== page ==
Thankfully, the staff at (the other) Portland magazine was friendly and gracious, and Groupon issued me a refund almost immediately. The issue was all tidied up and resolved in record time.

But then, I actually started to regret my hasty decision to demand my money back. Because I’ve long had a fondness for the other Portland, and even voiced out loud the idea that it might not be a terrible place to live, at least as far as the East Coast goes. True, it’s more Gorton’s fisherman than Paul Bunyan, but it does possess a certain allure. Like Oregon, Maine’s got a lot of trees. And counties named after Native American tribes (just substitute Penobscot for Multnomah and you’re golden). It’s isolated from the hustle and bustle of places like Philly, Boston, and New York. Based on photos, the scenery is downright beautiful. Plus, Stephen King would be my neighbor! (Seriously. Maine isn’t exactly overrun with people. Wikipedia tells me it’s the 8th least populous state. I feel like you’re neighbors, at least in spirit, with everybody else who calls Maine home.) I was all set to log back onto Groupon and buy another subscription to this far-away Portland magazine, but then my uncle informed me that Maine’s governor is a real prick so I put a pin in that idea, at least until after the next election.

Typical other Portlander?
Typical other Portlander?

Portland people are steadied by the vistas that play a large part in their lives–vistas of sea and sky, of islands in the bay, of coves, of lighthouses outlined against craggy rocks. (Philip Hamburger)

Today is my Friday! It’s actually the third consecutive short work week for me. I could get used to this lifestyle. My brother and SIL are driving up from California for a visit – this will be the first time we’ve seen them since our wedding in 2013 – and we are meeting at Beverly Beach on the Maine, I mean Oregon, coast for two days of camping. Sort-of camping, to be honest, since Tara and I will be staying in a yurt. Yes, the place is heated and has a skylight and front door, but we’ll still have our sleeping bags. When we planned this trip months ago we had no idea what the weather would be like in Newport this time of year, and decided not to risk a tent since memories of our 2012 camping washout are still all too fresh.

Turns out the weather is going to be fantastic, but hey, better safe than sorry!

Grape Juice With a Kick

Originally posted on October 21, 2014 – exactly 1.5 years ago. RIP, Prince Rogers Nelson. 

Tara and I met up with a friend to go wine tasting over the weekend. This was a new experience for us, and I gotta say, it made me feel like…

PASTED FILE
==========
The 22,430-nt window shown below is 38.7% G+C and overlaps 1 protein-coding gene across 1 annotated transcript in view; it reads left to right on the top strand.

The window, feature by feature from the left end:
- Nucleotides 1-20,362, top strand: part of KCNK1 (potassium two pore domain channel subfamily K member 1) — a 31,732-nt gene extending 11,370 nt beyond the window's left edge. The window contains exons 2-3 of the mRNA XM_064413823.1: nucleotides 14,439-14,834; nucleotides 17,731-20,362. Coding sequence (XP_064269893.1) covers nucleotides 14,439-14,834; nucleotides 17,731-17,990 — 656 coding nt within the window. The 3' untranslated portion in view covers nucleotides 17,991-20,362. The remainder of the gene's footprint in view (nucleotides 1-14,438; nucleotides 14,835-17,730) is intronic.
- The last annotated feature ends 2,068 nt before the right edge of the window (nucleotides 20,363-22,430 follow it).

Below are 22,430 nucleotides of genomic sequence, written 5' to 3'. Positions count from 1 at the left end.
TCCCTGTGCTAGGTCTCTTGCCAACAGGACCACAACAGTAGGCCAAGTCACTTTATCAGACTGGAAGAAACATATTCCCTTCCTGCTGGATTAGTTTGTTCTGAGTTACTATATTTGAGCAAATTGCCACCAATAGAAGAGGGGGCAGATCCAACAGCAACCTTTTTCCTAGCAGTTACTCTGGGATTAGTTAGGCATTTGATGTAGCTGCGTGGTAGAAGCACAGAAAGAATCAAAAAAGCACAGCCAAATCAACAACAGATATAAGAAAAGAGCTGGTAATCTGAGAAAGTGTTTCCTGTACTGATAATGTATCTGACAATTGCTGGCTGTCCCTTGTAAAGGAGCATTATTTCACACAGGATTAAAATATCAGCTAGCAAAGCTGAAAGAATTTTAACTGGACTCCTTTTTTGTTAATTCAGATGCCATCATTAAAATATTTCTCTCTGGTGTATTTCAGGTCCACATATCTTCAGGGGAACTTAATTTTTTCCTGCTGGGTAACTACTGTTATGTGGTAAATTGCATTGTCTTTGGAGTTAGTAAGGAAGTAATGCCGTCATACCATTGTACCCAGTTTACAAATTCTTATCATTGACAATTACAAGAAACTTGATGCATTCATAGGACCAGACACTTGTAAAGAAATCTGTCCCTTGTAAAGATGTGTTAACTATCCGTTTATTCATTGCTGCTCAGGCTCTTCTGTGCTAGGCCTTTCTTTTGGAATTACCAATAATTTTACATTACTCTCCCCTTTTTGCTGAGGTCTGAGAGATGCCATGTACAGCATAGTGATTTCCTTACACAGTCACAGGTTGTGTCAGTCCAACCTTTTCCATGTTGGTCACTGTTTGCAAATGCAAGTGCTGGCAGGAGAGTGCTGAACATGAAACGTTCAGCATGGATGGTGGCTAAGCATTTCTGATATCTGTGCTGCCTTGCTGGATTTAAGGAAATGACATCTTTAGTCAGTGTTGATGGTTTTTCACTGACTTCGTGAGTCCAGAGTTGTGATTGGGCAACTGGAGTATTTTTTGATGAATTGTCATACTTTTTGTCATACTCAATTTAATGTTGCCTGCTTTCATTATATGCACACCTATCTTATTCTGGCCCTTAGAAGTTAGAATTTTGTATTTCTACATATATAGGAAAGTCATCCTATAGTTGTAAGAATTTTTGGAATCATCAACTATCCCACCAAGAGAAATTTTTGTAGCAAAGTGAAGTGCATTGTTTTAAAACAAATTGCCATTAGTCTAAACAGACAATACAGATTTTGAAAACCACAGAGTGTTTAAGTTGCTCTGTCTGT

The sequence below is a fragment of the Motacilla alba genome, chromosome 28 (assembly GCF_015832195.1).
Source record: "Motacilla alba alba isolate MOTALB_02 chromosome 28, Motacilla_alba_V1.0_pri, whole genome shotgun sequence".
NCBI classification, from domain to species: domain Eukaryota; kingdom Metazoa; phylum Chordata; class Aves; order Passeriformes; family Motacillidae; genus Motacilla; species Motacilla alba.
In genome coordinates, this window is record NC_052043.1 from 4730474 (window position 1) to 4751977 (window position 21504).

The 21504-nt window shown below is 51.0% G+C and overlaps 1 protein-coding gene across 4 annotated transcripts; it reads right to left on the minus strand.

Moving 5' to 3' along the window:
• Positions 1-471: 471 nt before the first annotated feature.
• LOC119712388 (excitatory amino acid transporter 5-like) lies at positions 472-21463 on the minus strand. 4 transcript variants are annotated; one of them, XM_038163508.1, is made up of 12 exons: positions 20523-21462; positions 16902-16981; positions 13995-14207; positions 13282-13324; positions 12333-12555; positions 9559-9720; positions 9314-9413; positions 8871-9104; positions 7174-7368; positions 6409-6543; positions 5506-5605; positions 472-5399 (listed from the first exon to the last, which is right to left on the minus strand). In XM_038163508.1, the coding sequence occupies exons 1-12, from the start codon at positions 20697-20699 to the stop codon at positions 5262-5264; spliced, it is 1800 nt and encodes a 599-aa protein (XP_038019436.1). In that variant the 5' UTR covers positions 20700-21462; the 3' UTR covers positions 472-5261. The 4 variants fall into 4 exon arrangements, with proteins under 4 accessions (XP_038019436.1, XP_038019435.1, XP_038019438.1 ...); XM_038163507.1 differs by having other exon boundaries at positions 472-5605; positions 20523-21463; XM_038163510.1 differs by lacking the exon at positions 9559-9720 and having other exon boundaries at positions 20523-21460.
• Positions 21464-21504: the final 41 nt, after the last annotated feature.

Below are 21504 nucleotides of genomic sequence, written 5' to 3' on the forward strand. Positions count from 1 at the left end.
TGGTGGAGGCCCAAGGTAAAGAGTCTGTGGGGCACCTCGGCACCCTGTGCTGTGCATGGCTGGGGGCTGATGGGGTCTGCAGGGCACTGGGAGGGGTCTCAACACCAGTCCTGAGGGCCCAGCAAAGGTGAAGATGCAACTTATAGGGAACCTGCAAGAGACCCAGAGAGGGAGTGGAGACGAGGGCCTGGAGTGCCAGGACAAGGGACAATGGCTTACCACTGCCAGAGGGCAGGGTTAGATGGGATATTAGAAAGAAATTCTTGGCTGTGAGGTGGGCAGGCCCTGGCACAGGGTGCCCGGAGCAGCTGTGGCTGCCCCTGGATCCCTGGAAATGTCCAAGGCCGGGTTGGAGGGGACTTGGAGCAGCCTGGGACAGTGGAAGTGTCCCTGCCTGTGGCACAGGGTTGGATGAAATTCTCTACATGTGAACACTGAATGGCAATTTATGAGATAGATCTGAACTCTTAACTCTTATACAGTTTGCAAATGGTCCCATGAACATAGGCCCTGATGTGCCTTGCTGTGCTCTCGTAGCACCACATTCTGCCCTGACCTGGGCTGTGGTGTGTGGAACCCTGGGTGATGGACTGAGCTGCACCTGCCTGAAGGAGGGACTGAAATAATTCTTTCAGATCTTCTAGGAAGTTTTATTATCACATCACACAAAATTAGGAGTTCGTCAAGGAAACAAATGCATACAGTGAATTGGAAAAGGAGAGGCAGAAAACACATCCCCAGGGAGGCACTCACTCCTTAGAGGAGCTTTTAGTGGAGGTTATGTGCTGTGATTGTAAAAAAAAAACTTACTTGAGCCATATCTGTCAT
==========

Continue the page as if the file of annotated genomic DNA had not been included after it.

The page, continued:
I like wine, but I’m hardly a connoisseur. Hell, it took me several tries just to spell the word connoisseur. And I’m a professional writer! The whole experience is rather intimidating if you’re a wine novice like me. The person pouring the wine is talking about “oakiness” and “tannins” and “a nice finish” and I’m thinking ooh, what a pretty shade of purple. 

And then there’s the tasting menu. How are you supposed to pluck out “notes of grapefruit and lavender with a butterscotch finish”? All I taste is grape juice with a kick.

I think I was thrown off by the town itself. When we made plans to go wine tasting, I was picturing stops like this…


Instead, we apparently wandered into that creepy town where the children of the corn resided.


That would be Carlton, Oregon. I’d never even heard of the place before Saturday. Is it any wonder? Apparently those who wander into town never leave. Was this my payback for flirting with a nun, I wondered?

Creepy signs aside, at least the wine tasting in Carlton was convenient. The main street looked like this: wine shop, wine shop, cafe, wine shop, wine shop, cafe, wine shop, jam shop, wine shop, wine shop. We got buzzed without walking more than half a block. And then after leaving town, we did stop at the nicer-looking winery pictured above. There, we got into a heated debate that did not involve pinot noir vs. syrah, but rather, Prince vs. Michael Jackson.

OK, maybe we were really buzzed at that point.

But I loudly contended that Prince was a far better music artist than the vastly overrated Gloved One. Our friend Chris, on the other hand, thought I had lost my marbles.

“Billie Jean!” she declared.
“Purple Rain!” I countered.
“Thriller. Zombies.”
“‘Dearly beloved, we are gathered here today to get through this thing called life.'”
“Your guy changed his name to an unpronounceable symbol,” she said.
“Your guy dangled a baby over a ledge and bought the Elephant Man’s bones,” I responded.

We were both rallying the people tasting wine around us to our side. Chris got some random woman to agree with her, but then her husband sided with me. I think the whole thing ended in a draw, but c’mon…

…I’ll take Prince over Michael Jackson any day.

How ’bout you?


The Psychology of Being “Liked”

One of the fundamental traits of humanity is the need to be liked. We crave acceptance from our friends, peers, and loved ones. This isn’t egotism talking; it’s built into our DNA. For our long-ago ancestors, survival was a group effort – if you were banished from your tribe, you were pretty much issued a death sentence, left to fend for yourself in a world where saber toothed tigers and woolly mammoths ran amok. Being liked was the key to survival.

Even today, being liked is a necessity if you want to accomplish a goal that requires teamwork. Remember Willy Loman in Death of a Salesman? To him, being liked was the entire philosophy on which his career hinged, the only way he would ever succeed in the business world.